October hasn’t been a great month for Carnival (NYSE:CCL) and its peers. It leaves Carnival stock hanging by a thread, with shares looking like they could break down.
Of course, climbing cases of the novel coronavirus don’t help matters, as investors wonder when the industry will get the green light to resume sailing. In some places, the company has already started to sail again, but it’s not enough to offset the no-sail orders it faces everywhere else.
Carnival’s Costa Cruises began sailing again in Italy last month. Now, its AIDA line is starting in Germany this month. The limited-capacity, limited itinerary voyages are a way of scaling back into cruising.
It leads to two questions: Will it work, and will it eventually be profitable?
October’s Been a Tough Month
Aside from these positive steps forward, it’s been a tough month for Carnival stock.
On Oct. 8, Carnival reported a top- and bottom-line miss on its fiscal fourth-quarter results. The company reported an adjusted loss of $2.19 per share, missing estimates by 38 cents. Revenue fell 99.5% to just $31 million — how many times do you see revenue fall 99.5%?
It was a painful update, where the company also said it expects to burn about $530 million per month in calendar Q4. While down from $770 million per month last quarter, that’s still a hard pill to swallow. In all, Carnival reported a net loss of $2.86 billion, which shouldn’t be all that unexpected since it’s not operating a business at this point.
Then Oct. 13 came along. This was a double-whammy of a day, with Carnival reporting a data breach and Royal Caribbean (NYSE:RCL) selling $500 million worth of common stock.
Raising cash isn’t a bad thing necessarily, but more stock on the open market — particularly when there’s not much demand to begin with — does little to help the stock price. That created selling pressure in the group and Carnival’s data breach only made thing worse. Carnival stock fell 7.7% that day and ultimately shed 13.5% that week.
Impressively though, the stock didn’t make new lows after all of this.
Trading Carnival Stock
From the January high to the March low, Carnival stock fell more than 84%. Shares put in a double bottom near $8 as the company raised a boatload of cash — no pun intended.
That helped lead to a 200% rally, as shares topped out near $25 in June. Now the stock has settled into a narrowing trading range over the last few months. That’s defined by its series of higher lows and lower highs (the blue lines forming a wedge pattern).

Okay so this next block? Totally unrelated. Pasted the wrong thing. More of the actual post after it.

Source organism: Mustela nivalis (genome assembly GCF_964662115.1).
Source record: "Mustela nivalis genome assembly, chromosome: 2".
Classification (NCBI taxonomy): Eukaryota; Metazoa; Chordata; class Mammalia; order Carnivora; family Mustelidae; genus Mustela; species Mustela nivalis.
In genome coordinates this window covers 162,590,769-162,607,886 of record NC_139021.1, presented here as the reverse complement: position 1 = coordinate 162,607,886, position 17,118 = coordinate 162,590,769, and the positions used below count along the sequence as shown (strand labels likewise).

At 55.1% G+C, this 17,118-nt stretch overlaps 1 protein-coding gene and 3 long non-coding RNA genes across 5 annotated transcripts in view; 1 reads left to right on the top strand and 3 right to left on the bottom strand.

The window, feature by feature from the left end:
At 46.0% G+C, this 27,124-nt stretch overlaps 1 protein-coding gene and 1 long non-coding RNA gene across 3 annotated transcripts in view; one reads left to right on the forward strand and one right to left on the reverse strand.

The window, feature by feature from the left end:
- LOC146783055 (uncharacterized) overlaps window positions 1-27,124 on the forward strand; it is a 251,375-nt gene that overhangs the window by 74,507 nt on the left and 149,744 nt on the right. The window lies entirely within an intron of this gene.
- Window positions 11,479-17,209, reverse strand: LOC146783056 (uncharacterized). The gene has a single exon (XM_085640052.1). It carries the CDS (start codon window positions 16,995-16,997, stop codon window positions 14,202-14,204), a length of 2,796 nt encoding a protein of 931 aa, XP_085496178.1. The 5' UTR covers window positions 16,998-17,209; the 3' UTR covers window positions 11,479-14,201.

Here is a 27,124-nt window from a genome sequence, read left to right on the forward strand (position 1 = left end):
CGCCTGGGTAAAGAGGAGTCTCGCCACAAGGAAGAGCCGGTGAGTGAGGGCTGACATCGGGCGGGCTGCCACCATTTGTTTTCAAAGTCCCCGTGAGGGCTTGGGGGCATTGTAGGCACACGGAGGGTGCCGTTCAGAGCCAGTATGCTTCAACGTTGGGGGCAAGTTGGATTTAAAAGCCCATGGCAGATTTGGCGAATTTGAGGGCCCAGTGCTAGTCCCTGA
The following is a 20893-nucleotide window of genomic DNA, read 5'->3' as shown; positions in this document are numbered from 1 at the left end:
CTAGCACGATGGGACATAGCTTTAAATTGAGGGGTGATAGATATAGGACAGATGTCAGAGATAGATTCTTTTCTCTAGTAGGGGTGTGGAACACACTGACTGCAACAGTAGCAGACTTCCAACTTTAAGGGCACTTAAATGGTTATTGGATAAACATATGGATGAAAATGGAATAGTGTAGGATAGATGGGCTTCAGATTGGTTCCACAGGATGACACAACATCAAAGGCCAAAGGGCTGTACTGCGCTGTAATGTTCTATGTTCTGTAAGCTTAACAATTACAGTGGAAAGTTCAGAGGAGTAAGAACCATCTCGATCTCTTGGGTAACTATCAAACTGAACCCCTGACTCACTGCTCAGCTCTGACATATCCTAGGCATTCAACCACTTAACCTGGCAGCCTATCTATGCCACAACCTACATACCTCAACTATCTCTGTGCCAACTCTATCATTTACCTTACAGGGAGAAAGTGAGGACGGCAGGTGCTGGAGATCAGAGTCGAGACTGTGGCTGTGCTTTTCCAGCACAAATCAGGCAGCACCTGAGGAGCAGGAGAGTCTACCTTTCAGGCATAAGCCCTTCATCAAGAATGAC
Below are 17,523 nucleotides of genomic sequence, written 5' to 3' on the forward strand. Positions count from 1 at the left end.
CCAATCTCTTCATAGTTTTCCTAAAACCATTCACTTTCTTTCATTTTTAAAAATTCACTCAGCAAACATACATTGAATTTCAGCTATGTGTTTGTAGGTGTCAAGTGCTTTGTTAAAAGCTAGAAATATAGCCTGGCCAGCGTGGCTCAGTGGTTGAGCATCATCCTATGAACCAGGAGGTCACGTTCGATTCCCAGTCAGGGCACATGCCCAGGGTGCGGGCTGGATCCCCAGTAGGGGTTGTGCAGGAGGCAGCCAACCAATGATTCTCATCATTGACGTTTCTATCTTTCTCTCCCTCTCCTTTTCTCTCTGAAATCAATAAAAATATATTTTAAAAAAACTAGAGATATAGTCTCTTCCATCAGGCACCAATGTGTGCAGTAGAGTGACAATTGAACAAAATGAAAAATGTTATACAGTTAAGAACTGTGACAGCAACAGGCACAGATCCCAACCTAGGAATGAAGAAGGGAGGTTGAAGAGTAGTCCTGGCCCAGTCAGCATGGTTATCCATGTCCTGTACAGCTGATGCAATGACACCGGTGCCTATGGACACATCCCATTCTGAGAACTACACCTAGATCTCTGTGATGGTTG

As the bounces become weaker and with shares hovering below the 20-day and 50-day moving averages, investors are growing nervous about a potential breakdown.
If we get one, look to see Carnival break below wedge support and the September low at $13.40. Below the latter will almost immediately put the August low in play at $12.83. Should Carnival lose its summer low from August, it puts the May low back on the table at $11.
Of course, the fact that the stock didn’t retest the lows after a 99.5% decline in revenue is positive.
However, we need the stock price to prove itself. At the very least, bulls want to see the stock back above the 20-day and 50-day moving averages. Over wedge resistance would also be a plus. That will put the $18 to $19 resistance area back in play, followed by the 200-day moving average.
Bottom Line on CCL
The issue with Carnival is simple: It’s not in business. So it has a few limited cruises in Europe, but how long before those get shut down? The continent is seeing a resurgence in coronavirus cases, as is the U.S.
Obviously, the world won’t wait for the case count to go back to zero, but an acceleration in cases is not a good sign.
Not only is Carnival being restricted, but one has to imagine that sustainable demand and pricing power will take a hit as some customers avoid the industry. In the meantime, Carnival has no revenue, is losing billions on the bottom line and burning hundreds of millions of dollars a month.
To stem the devastating blow, it’s borrowing debt and diluting its shareholders. Maybe this one is worth another look below $10. Right now, though, Carnival stock isn’t for me.
People are a whole lot more likely to get on a plane than get on a cruise ship and I’d rather look at the airlines as a recovery play instead.
On the date of publication, Bret Kenwell did not have (either directly or indirectly) any positions in any of the securities mentioned in this article.